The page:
Goldy notes the irony of suburban screw Seattle people who support sub area equity getting screwed by it (while getting a deserved jab at Rob McKenna).
Of course, that’s not how “sub-area equity” was originally billed. No, McKenna and other backers pushed it as a way to protect the rest of the Sound Transit taxing district from evil/greedy Seattle, which otherwise would have presumably sucked in all their tax dollars to build transit here. How’s that working out for you, Federal Way? Be sure to appropriately thank Mr. McKenna for his head-up-ass transit balkanization policy when he runs for governor in 2012.
Of course that’s true enough. But I was actually a bit surprised. Typically, cities do better than suburban and exurban areas in public transit funding. King County pays Seattle more for Metro than it gets back, for example. Schemes like 40-40-20 and sub area equity tend to hurt Seattle, but typically the more dense an area is, the better suited for public transit. The better suited for public transit, the more public transit there is.
If the cities were a drain on the rest of the state or county, schemes like sub area equity would make a bit of sense. But we only seem to get them on things like transit funding that benefit urban areas. Somehow, we never hear about the need for sub areas to pay for themselves on a whole host of state and county things that Seattle pays the bulk of.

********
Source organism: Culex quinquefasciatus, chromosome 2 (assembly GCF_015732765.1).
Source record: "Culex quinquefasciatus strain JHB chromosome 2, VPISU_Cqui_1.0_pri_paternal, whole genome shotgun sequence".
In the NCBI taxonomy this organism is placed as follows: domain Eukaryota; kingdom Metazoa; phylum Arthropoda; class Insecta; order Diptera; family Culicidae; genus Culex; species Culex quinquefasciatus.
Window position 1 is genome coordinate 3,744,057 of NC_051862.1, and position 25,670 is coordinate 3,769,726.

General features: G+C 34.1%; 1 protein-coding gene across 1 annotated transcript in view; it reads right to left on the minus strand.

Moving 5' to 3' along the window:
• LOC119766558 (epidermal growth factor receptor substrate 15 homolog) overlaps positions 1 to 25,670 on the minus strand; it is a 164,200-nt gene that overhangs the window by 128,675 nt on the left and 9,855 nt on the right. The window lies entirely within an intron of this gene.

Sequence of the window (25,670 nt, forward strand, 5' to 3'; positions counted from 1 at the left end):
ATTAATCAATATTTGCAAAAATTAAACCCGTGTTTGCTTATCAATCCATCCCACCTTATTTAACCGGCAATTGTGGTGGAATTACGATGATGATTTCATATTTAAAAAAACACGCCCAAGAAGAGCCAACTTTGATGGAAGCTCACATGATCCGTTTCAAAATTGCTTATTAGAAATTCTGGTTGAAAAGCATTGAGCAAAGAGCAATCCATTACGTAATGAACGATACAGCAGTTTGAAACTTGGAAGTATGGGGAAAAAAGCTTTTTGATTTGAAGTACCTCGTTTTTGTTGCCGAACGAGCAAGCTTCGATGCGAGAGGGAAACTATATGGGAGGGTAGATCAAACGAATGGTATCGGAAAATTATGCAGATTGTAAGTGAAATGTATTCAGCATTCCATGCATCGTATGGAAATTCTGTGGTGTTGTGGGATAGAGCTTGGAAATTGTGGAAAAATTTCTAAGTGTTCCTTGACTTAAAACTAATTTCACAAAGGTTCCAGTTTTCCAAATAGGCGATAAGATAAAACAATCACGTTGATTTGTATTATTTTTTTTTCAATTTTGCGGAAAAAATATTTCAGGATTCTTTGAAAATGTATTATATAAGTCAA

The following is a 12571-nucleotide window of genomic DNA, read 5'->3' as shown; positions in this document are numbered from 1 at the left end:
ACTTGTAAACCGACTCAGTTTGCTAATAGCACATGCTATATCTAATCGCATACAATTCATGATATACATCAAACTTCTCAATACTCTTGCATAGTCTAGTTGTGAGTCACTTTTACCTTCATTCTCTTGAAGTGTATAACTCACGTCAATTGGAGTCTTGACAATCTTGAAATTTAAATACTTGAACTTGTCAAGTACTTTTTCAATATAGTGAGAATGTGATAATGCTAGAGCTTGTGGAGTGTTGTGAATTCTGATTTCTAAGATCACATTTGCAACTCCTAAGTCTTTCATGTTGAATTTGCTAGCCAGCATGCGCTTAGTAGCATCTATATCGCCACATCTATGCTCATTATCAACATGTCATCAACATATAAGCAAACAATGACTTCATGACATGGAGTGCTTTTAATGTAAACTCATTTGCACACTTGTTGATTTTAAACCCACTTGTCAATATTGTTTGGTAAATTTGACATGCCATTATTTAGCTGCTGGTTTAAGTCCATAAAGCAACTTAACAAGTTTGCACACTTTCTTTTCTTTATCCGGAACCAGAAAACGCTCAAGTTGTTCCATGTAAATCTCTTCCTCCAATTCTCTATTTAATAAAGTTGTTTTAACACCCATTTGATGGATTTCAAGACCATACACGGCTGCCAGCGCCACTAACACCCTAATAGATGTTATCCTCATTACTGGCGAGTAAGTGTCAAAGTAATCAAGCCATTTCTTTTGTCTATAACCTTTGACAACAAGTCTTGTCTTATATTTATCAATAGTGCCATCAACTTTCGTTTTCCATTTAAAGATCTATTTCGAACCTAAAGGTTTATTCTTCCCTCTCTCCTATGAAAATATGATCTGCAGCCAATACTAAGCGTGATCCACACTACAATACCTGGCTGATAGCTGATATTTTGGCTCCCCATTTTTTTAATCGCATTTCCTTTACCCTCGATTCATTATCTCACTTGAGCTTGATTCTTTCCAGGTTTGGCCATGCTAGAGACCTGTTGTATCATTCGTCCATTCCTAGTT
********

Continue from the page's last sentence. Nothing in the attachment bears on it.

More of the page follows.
If going back a few decades, the state had sub area equity for road building, we could afford to have that gold plated tunnel I keep hearing about. If we had sub area equity in education, Seattle and other King County school districts wouldn’t have to pass so many bonds. If we had sub area equity in social services, Seattle could move toward ending homelessness for real rather than just talk about it, sometimes. If King county had sub area equity for road building, I doubt very much that we’d have had to close the South Park bridge. If we had sub area equity for police, directing them to trouble spots like Belltown wouldn’t be so difficult a choice for McGinn. If we had sub area equity for sewers, well maybe when I say I’m going to the throne, it wouldn’t be a metaphor.
Of course, there are good reasons not to have sub area equity in those things. Rural King County needs those cops too; I’ve been very grateful for rural King County cops on a number of occasions. The entire state benefits from educating children in areas that don’t pay as much in taxes. I just wish we could see the benefits in the areas where Seattle and other urban areas don’t pay as much as they get back.